How Do We Show Benefits from Improvement Activities?

BenefitDr Leanne Hayward, a trainee in psychiatry, published a review of Lean approaches in the International Journal of Clinical Leadership in 2012. I can’t post a link to the whole paper, as it’s pay per view unless you have institutional access, but the abstract is available.

The paper is an interesting review of the development of Lean in health services, and in mental health. The policy focus is on the NHS in England and Wales, but many of the documents mentioned are relevant to other health systems, including Scotland. I didn’t agree with the detail of some of the descriptions of the various approaches – Lean, six sigma, TQM, PDSA cycles, and the divisions that Dr Hayward noted – but that doesn’t affect the overall value of the paper.

Dr Hayward points out that doctors, and many other health care professionals, are used to considering randomised controlled trial (RCT) as the gold standard for evidence. This is a problem for Lean approaches, as RCTs would be difficult – or impossible – to undertake, particularly given the enormous differences in time scales between rapid cycle improvement, and inevitably time consuming and expensive RCTs.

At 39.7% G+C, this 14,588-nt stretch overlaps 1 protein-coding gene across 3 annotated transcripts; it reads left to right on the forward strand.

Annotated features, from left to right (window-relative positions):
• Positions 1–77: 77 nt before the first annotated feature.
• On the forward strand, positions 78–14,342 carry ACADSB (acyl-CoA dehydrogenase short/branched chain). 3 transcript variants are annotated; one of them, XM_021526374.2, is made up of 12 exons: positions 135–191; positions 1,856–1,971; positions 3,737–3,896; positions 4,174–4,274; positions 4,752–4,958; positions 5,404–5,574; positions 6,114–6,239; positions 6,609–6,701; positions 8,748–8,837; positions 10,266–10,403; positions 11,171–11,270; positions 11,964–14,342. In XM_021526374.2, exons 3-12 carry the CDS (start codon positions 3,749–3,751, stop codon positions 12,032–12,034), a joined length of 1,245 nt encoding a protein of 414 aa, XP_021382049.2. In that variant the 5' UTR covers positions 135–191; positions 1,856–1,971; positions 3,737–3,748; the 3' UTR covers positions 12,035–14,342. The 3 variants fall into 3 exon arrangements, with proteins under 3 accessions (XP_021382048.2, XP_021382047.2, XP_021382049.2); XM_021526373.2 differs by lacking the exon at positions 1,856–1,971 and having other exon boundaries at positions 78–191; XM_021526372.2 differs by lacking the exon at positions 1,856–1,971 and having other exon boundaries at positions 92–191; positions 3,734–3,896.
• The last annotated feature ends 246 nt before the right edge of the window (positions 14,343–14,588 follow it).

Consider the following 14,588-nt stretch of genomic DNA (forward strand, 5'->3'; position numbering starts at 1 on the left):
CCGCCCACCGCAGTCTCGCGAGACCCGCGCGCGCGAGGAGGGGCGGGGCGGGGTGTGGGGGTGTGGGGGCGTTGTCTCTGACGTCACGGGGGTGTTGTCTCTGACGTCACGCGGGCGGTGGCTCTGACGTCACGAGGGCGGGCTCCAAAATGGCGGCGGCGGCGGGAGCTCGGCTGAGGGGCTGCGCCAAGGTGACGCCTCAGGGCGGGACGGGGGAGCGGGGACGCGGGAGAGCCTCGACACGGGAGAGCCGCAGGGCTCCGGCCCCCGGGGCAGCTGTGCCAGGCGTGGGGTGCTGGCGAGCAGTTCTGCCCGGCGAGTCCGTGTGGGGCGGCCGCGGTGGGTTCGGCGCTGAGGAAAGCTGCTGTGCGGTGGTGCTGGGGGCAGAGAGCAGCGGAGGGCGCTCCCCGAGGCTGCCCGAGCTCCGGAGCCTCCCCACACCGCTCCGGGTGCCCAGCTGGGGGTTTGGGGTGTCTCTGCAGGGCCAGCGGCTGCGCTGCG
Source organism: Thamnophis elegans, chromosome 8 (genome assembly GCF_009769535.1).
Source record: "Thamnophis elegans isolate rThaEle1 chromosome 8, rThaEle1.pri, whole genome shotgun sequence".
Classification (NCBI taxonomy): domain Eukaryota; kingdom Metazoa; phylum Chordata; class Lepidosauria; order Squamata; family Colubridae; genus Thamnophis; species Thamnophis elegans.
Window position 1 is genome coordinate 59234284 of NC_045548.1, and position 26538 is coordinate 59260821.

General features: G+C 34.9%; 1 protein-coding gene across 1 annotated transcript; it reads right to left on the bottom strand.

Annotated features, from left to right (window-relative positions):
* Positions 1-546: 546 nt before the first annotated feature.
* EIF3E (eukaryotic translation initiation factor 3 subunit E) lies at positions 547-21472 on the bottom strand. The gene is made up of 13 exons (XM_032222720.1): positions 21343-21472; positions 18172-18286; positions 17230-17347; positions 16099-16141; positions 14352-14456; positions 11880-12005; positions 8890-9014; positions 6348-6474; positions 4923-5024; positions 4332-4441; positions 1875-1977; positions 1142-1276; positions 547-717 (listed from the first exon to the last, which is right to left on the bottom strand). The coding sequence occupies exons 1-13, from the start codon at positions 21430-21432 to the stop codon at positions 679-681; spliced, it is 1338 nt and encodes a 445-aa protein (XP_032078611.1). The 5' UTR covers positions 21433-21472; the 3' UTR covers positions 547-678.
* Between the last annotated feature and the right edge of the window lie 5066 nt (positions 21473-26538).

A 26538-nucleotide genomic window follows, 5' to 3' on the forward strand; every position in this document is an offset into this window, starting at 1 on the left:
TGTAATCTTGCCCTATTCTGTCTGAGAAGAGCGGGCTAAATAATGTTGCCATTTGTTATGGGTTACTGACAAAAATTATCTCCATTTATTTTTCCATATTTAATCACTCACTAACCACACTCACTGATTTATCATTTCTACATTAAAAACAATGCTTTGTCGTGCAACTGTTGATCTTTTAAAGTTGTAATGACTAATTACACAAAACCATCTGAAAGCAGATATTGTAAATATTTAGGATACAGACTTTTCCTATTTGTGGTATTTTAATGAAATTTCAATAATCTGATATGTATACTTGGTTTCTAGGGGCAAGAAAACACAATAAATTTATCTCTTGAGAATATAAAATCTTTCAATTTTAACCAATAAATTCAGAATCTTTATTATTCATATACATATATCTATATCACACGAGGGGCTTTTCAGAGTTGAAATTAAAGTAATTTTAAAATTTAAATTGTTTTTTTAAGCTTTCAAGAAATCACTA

Dr Hayward goes beyond this to suggest ways of producing evidence that might be accepted – realist evaluation, and case studies, she notes, are possible methods, although there seem to be few examples of them in mental health. Being part of a wider evaluation framework could also be worthwhile, she suggests.

The paper has an interesting discussion of objections to the use of Lean in mental health – it’s too complicated, there are too many agencies involved, diagnoses change, it’s too reductionist, and so on. Dr Hayward challenges this by pointing out existing uses of Lean methods in mental health, including 5S, PDSA cycles, and integrated care pathways.

If you can access it, the paper is well worth reading in full. The main message is that there are few papers in traditional academic journals that report on Lean – and as Dr Hayward points out, cases studies that make it in to publication tend to be positive in any case. It’s important that those of us who are involved in Lean work take the point, and seek to document work – even when a project runs in to problems.

Photo courtesy of Stuart Miles at

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